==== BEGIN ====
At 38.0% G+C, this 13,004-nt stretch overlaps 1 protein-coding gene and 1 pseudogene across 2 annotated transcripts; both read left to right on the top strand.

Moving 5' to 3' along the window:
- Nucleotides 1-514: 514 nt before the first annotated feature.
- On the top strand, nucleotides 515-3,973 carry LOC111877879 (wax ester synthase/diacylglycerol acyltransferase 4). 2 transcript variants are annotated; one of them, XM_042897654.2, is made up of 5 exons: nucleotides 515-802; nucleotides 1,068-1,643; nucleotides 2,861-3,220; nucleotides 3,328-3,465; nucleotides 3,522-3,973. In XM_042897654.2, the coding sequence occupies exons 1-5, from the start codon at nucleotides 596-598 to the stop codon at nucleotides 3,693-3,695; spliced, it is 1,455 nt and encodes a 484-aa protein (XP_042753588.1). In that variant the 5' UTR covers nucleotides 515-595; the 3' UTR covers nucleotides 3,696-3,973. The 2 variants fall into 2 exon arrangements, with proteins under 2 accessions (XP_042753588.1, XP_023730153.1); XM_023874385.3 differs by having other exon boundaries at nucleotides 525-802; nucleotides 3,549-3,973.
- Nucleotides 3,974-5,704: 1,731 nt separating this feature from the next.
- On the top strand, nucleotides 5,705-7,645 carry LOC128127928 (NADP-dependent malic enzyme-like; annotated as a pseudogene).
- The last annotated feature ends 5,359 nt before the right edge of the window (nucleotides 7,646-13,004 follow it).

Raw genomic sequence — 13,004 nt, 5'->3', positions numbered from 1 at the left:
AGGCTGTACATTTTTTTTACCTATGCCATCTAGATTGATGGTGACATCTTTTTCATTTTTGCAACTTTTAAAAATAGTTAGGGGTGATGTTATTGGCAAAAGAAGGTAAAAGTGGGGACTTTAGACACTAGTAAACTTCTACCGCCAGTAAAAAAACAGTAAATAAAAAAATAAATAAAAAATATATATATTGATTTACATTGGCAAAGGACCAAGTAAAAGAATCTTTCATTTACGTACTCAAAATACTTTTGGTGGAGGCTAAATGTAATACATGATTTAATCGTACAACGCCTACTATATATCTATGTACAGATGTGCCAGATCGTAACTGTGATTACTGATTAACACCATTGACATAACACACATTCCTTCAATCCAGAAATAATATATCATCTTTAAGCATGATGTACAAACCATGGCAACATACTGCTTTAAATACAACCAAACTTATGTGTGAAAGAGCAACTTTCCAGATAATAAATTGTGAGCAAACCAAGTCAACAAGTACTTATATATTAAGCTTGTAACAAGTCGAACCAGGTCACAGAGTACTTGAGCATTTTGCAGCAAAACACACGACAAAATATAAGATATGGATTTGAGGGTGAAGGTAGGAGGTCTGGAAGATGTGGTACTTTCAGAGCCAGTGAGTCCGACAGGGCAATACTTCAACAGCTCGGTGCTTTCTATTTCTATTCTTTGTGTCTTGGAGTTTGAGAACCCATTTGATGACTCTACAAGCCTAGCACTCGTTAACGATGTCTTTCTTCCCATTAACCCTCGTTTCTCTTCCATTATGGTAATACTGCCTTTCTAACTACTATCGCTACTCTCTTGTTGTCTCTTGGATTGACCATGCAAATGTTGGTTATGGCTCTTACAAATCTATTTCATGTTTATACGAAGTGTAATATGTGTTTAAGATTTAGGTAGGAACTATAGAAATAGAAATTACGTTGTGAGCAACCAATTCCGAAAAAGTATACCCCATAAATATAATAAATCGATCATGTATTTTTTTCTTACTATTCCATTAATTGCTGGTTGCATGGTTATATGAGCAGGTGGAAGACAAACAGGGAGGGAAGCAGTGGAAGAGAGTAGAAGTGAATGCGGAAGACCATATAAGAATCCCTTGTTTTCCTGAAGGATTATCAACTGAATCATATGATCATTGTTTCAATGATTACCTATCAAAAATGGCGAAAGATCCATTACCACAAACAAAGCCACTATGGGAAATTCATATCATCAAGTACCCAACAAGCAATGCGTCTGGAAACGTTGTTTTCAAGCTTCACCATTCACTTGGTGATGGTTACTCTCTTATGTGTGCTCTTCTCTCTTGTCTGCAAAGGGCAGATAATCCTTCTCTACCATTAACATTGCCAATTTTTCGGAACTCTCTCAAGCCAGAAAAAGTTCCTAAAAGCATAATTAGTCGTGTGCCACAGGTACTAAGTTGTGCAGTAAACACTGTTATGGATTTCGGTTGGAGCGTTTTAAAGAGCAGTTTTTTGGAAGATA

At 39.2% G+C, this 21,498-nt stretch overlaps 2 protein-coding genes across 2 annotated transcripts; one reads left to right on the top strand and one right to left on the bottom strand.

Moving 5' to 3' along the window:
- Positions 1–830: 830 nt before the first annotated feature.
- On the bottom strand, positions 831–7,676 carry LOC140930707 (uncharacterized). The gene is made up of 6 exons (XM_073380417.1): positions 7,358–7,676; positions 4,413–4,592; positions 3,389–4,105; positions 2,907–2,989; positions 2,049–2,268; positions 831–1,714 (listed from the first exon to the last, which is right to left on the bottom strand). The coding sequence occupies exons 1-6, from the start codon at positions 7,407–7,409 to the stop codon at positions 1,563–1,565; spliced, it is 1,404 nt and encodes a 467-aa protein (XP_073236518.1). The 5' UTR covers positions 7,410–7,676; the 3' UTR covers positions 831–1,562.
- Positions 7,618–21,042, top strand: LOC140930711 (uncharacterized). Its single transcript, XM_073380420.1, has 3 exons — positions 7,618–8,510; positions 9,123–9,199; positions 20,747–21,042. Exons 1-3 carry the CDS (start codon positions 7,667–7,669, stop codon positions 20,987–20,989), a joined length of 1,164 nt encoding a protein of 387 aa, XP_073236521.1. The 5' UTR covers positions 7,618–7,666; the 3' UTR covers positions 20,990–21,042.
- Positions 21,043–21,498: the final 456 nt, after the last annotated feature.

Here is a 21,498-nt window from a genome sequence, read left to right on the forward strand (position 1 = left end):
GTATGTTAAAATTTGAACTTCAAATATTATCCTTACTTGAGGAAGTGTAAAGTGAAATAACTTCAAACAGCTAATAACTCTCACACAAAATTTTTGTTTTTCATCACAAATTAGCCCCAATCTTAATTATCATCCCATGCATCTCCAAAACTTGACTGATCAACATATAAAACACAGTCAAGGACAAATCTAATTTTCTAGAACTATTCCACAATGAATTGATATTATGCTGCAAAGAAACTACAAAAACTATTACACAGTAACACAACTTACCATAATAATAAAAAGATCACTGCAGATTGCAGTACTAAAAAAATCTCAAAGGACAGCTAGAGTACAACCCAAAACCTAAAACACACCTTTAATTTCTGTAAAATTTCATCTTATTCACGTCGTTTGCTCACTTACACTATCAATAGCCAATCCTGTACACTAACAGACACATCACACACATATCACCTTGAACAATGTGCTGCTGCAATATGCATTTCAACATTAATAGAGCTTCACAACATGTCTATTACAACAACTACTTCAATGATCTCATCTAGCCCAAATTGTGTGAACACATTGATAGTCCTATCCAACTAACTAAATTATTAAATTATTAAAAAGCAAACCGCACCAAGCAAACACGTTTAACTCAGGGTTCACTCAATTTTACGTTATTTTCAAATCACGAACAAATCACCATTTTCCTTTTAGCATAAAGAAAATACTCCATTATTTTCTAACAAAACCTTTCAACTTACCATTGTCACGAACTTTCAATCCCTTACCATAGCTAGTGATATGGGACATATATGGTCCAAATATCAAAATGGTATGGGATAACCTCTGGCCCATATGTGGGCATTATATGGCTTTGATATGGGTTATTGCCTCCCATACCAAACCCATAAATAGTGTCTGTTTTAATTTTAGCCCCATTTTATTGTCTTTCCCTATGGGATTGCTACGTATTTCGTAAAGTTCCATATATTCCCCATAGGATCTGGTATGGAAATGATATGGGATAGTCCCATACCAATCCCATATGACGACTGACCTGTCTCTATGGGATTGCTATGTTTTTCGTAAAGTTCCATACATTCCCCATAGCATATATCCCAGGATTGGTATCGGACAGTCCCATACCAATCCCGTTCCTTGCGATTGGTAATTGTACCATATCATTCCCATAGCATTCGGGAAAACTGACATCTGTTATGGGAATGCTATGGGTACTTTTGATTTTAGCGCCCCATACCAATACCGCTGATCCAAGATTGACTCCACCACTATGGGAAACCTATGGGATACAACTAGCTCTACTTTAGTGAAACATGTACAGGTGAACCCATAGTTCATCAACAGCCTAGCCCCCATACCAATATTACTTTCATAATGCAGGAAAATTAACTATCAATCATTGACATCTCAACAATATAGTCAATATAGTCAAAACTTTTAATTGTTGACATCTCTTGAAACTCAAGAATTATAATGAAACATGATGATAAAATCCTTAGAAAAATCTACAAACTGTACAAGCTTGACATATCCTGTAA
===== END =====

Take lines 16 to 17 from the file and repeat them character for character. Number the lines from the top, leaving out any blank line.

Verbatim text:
Here is a 21,498-nt window from a genome sequence, read left to right on the forward strand (position 1 = left end):
GTATGTTAAAATTTGAACTTCAAATATTATCCTTACTTGAGGAAGTGTAAAGTGAAATAACTTCAAACAGCTAATAACTCTCACACAAAATTTTTGTTTTTCATCACAAATTAGCCCCAATCTTAATTATCATCCCATGCATCTCCAAAACTTGACTGATCAACATATAAAACACAGTCAAGGACAAATCTAATTTTCTAGAACTATTCCACAATGAATTGATATTATGCTGCAAAGAAACTACAAAAACTATTACACAGTAACACAACTTACCATAATAATAAAAAGATCACTGCAGATTGCAGTACTAAAAAAATCTCAAAGGACAGCTAGAGTACAACCCAAAACCTAAAACACACCTTTAATTTCTGTAAAATTTCATCTTATTCACGTCGTTTGCTCACTTACACTATCAATAGCCAATCCTGTACACTAACAGACACATCACACACATATCACCTTGAACAATGTGCTGCTGCAATATGCATTTCAACATTAATAGAGCTTCACAACATGTCTATTACAACAACTACTTCAATGATCTCATCTAGCCCAAATTGTGTGAACACATTGATAGTCCTATCCAACTAACTAAATTATTAAATTATTAAAAAGCAAACCGCACCAAGCAAACACGTTTAACTCAGGGTTCACTCAATTTTACGTTATTTTCAAATCACGAACAAATCACCATTTTCCTTTTAGCATAAAGAAAATACTCCATTATTTTCTAACAAAACCTTTCAACTTACCATTGTCACGAACTTTCAATCCCTTACCATAGCTAGTGATATGGGACATATATGGTCCAAATATCAAAATGGTATGGGATAACCTCTGGCCCATATGTGGGCATTATATGGCTTTGATATGGGTTATTGCCTCCCATACCAAACCCATAAATAGTGTCTGTTTTAATTTTAGCCCCATTTTATTGTCTTTCCCTATGGGATTGCTACGTATTTCGTAAAGTTCCATATATTCCCCATAGGATCTGGTATGGAAATGATATGGGATAGTCCCATACCAATCCCATATGACGACTGACCTGTCTCTATGGGATTGCTATGTTTTTCGTAAAGTTCCATACATTCCCCATAGCATATATCCCAGGATTGGTATCGGACAGTCCCATACCAATCCCGTTCCTTGCGATTGGTAATTGTACCATATCATTCCCATAGCATTCGGGAAAACTGACATCTGTTATGGGAATGCTATGGGTACTTTTGATTTTAGCGCCCCATACCAATACCGCTGATCCAAGATTGACTCCACCACTATGGGAAACCTATGGGATACAACTAGCTCTACTTTAGTGAAACATGTACAGGTGAACCCATAGTTCATCAACAGCCTAGCCCCCATACCAATATTACTTTCATAATGCAGGAAAATTAACTATCAATCATTGACATCTCAACAATATAGTCAATATAGTCAAAACTTTTAATTGTTGACATCTCTTGAAACTCAAGAATTATAATGAAACATGATGATAAAATCCTTAGAAAAATCTACAAACTGTACAAGCTTGACATATCCTGTAA